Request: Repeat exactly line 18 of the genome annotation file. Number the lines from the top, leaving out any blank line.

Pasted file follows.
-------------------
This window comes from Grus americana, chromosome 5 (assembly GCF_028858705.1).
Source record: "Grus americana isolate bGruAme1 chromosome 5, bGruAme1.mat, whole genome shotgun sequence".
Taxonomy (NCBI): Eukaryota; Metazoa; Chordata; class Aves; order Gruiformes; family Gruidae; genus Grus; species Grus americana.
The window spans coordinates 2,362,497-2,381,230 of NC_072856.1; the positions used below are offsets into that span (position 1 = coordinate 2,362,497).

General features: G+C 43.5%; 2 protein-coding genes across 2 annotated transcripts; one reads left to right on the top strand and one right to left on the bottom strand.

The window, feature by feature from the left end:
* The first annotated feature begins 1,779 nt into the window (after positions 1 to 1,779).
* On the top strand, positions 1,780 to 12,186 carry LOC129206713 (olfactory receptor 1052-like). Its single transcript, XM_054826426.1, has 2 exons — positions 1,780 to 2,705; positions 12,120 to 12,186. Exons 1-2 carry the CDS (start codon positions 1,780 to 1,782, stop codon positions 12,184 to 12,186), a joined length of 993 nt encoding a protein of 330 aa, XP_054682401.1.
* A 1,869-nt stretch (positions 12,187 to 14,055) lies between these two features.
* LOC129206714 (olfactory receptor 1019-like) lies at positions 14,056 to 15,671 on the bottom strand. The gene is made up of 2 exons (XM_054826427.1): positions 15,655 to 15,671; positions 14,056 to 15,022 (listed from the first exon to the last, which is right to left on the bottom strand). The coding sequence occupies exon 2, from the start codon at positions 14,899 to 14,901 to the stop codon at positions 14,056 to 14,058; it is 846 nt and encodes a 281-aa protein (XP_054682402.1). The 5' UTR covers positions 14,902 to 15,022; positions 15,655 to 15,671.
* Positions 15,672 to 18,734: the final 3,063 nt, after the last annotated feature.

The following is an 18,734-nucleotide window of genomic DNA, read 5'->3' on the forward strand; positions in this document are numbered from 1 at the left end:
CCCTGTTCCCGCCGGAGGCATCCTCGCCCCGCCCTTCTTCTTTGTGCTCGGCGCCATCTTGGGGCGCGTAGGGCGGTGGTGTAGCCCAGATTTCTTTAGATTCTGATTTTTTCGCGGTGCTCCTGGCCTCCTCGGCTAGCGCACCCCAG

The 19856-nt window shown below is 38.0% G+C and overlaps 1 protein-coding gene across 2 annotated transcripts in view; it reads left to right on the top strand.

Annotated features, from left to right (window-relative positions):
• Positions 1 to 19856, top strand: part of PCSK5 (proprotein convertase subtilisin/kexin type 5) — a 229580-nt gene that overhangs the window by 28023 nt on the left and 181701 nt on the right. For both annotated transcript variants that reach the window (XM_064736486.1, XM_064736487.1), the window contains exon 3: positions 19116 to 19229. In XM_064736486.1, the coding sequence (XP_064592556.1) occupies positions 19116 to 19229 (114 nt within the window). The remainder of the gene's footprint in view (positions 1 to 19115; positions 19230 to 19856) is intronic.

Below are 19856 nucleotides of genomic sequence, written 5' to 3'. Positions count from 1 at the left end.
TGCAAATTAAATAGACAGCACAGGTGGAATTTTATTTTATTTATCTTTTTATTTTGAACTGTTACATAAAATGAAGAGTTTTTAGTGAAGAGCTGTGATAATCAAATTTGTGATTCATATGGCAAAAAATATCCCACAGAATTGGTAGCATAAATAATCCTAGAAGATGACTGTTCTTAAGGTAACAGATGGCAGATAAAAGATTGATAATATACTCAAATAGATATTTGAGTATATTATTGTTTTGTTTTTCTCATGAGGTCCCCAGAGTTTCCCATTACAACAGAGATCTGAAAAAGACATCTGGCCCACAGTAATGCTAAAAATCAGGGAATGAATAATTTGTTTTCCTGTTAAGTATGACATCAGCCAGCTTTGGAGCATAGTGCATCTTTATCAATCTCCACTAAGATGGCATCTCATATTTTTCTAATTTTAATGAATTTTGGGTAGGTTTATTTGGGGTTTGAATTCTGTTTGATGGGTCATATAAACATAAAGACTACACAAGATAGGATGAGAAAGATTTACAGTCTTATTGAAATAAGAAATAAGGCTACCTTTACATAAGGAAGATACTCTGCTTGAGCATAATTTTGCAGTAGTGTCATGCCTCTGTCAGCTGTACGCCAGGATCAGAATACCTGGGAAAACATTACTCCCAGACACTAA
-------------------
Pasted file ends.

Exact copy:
TGCAAATTAAATAGACAGCACAGGTGGAATTTTATTTTATTTATCTTTTTATTTTGAACTGTTACATAAAATGAAGAGTTTTTAGTGAAGAGCTGTGATAATCAAATTTGTGATTCATATGGCAAAAAATATCCCACAGAATTGGTAGCATAAATAATCCTAGAAGATGACTGTTCTTAAGGTAACAGATGGCAGATAAAAGATTGATAATATACTCAAATAGATATTTGAGTATATTATTGTTTTGTTTTTCTCATGAGGTCCCCAGAGTTTCCCATTACAACAGAGATCTGAAAAAGACATCTGGCCCACAGTAATGCTAAAAATCAGGGAATGAATAATTTGTTTTCCTGTTAAGTATGACATCAGCCAGCTTTGGAGCATAGTGCATCTTTATCAATCTCCACTAAGATGGCATCTCATATTTTTCTAATTTTAATGAATTTTGGGTAGGTTTATTTGGGGTTTGAATTCTGTTTGATGGGTCATATAAACATAAAGACTACACAAGATAGGATGAGAAAGATTTACAGTCTTATTGAAATAAGAAATAAGGCTACCTTTACATAAGGAAGATACTCTGCTTGAGCATAATTTTGCAGTAGTGTCATGCCTCTGTCAGCTGTACGCCAGGATCAGAATACCTGGGAAAACATTACTCCCAGACACTAA